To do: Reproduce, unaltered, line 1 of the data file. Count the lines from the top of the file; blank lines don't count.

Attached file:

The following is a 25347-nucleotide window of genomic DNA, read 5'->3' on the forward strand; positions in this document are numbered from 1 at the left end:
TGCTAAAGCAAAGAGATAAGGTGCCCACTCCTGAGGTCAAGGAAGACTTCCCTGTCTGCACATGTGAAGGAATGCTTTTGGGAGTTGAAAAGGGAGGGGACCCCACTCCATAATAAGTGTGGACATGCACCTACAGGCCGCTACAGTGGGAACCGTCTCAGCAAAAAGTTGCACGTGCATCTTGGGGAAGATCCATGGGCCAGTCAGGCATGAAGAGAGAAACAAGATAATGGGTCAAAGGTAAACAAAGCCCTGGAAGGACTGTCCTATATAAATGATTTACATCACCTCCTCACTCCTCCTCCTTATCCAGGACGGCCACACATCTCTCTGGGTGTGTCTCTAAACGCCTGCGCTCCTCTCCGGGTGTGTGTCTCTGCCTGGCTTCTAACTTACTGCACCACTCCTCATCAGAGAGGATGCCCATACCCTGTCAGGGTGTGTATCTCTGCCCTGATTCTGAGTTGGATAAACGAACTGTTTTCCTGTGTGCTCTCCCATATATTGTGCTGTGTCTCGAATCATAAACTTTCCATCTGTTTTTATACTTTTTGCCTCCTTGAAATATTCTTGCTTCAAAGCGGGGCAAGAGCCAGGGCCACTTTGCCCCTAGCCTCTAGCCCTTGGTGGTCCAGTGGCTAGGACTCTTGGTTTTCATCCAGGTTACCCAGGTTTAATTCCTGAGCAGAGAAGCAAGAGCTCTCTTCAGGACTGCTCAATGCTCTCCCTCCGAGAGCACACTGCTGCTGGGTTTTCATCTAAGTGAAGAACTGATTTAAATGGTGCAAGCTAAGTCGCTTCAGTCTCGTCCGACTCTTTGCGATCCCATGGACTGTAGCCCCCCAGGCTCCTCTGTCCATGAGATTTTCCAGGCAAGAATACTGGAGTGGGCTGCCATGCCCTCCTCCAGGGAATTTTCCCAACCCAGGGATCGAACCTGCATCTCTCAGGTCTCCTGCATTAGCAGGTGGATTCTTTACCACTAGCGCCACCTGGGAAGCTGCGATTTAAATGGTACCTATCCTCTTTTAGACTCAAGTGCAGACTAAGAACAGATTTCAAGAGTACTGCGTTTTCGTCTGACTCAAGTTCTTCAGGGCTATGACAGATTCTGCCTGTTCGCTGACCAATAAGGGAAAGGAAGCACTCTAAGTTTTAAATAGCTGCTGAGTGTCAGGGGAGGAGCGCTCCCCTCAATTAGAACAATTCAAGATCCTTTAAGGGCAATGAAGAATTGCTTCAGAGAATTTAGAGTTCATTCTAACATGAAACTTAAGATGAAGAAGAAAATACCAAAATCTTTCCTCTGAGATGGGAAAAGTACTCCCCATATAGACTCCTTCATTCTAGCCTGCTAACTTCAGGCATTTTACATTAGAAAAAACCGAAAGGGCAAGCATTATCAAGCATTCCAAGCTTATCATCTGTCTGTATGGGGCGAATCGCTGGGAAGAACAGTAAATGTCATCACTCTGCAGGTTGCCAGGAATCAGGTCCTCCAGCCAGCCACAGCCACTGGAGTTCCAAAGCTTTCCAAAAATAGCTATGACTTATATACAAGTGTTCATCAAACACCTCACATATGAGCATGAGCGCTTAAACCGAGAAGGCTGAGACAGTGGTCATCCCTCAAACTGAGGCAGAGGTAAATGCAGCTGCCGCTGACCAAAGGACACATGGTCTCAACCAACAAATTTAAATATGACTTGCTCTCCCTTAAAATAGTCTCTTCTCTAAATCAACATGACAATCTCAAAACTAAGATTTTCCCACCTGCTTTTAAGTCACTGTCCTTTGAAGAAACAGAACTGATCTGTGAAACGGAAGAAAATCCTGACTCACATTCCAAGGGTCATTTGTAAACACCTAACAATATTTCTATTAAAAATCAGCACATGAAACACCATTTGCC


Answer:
The following is a 25347-nucleotide window of genomic DNA, read 5'->3' on the forward strand; positions in this document are numbered from 1 at the left end: